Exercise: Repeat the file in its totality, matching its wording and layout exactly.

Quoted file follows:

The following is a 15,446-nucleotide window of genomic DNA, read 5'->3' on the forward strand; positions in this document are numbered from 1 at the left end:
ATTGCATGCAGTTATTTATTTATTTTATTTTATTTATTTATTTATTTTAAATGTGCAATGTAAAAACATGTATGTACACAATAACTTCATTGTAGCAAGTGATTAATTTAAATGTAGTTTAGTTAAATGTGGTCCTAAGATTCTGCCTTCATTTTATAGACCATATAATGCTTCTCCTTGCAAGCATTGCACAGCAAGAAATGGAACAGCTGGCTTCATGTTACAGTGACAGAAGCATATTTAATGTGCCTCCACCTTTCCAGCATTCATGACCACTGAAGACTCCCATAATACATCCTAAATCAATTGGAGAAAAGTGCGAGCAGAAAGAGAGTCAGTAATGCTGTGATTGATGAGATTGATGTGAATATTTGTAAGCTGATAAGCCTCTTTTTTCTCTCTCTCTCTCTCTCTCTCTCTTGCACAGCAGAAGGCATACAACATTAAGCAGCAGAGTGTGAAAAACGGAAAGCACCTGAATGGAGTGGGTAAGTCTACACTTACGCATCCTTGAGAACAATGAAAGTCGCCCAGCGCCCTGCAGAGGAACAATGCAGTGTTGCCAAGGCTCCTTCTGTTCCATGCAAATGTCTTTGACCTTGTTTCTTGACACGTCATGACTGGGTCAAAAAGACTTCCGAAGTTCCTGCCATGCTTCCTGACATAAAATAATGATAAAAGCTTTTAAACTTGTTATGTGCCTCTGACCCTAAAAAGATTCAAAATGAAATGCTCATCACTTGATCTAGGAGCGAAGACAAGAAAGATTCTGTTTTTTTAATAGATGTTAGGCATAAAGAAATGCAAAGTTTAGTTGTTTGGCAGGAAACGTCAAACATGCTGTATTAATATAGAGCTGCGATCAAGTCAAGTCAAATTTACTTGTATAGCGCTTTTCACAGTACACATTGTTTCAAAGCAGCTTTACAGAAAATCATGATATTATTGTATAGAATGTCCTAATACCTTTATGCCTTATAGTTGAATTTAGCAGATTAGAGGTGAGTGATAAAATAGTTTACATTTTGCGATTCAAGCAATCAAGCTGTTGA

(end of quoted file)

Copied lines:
The following is a 15,446-nucleotide window of genomic DNA, read 5'->3' on the forward strand; positions in this document are numbered from 1 at the left end:
ATTGCATGCAGTTATTTATTTATTTTATTTTATTTATTTATTTATTTTAAATGTGCAATGTAAAAACATGTATGTACACAATAACTTCATTGTAGCAAGTGATTAATTTAAATGTAGTTTAGTTAAATGTGGTCCTAAGATTCTGCCTTCATTTTATAGACCATATAATGCTTCTCCTTGCAAGCATTGCACAGCAAGAAATGGAACAGCTGGCTTCATGTTACAGTGACAGAAGCATATTTAATGTGCCTCCACCTTTCCAGCATTCATGACCACTGAAGACTCCCATAATACATCCTAAATCAATTGGAGAAAAGTGCGAGCAGAAAGAGAGTCAGTAATGCTGTGATTGATGAGATTGATGTGAATATTTGTAAGCTGATAAGCCTCTTTTTTCTCTCTCTCTCTCTCTCTCTCTCTTGCACAGCAGAAGGCATACAACATTAAGCAGCAGAGTGTGAAAAACGGAAAGCACCTGAATGGAGTGGGTAAGTCTACACTTACGCATCCTTGAGAACAATGAAAGTCGCCCAGCGCCCTGCAGAGGAACAATGCAGTGTTGCCAAGGCTCCTTCTGTTCCATGCAAATGTCTTTGACCTTGTTTCTTGACACGTCATGACTGGGTCAAAAAGACTTCCGAAGTTCCTGCCATGCTTCCTGACATAAAATAATGATAAAAGCTTTTAAACTTGTTATGTGCCTCTGACCCTAAAAAGATTCAAAATGAAATGCTCATCACTTGATCTAGGAGCGAAGACAAGAAAGATTCTGTTTTTTTAATAGATGTTAGGCATAAAGAAATGCAAAGTTTAGTTGTTTGGCAGGAAACGTCAAACATGCTGTATTAATATAGAGCTGCGATCAAGTCAAGTCAAATTTACTTGTATAGCGCTTTTCACAGTACACATTGTTTCAAAGCAGCTTTACAGAAAATCATGATATTATTGTATAGAATGTCCTAATACCTTTATGCCTTATAGTTGAATTTAGCAGATTAGAGGTGAGTGATAAAATAGTTTACATTTTGCGATTCAAGCAATCAAGCTGTTGA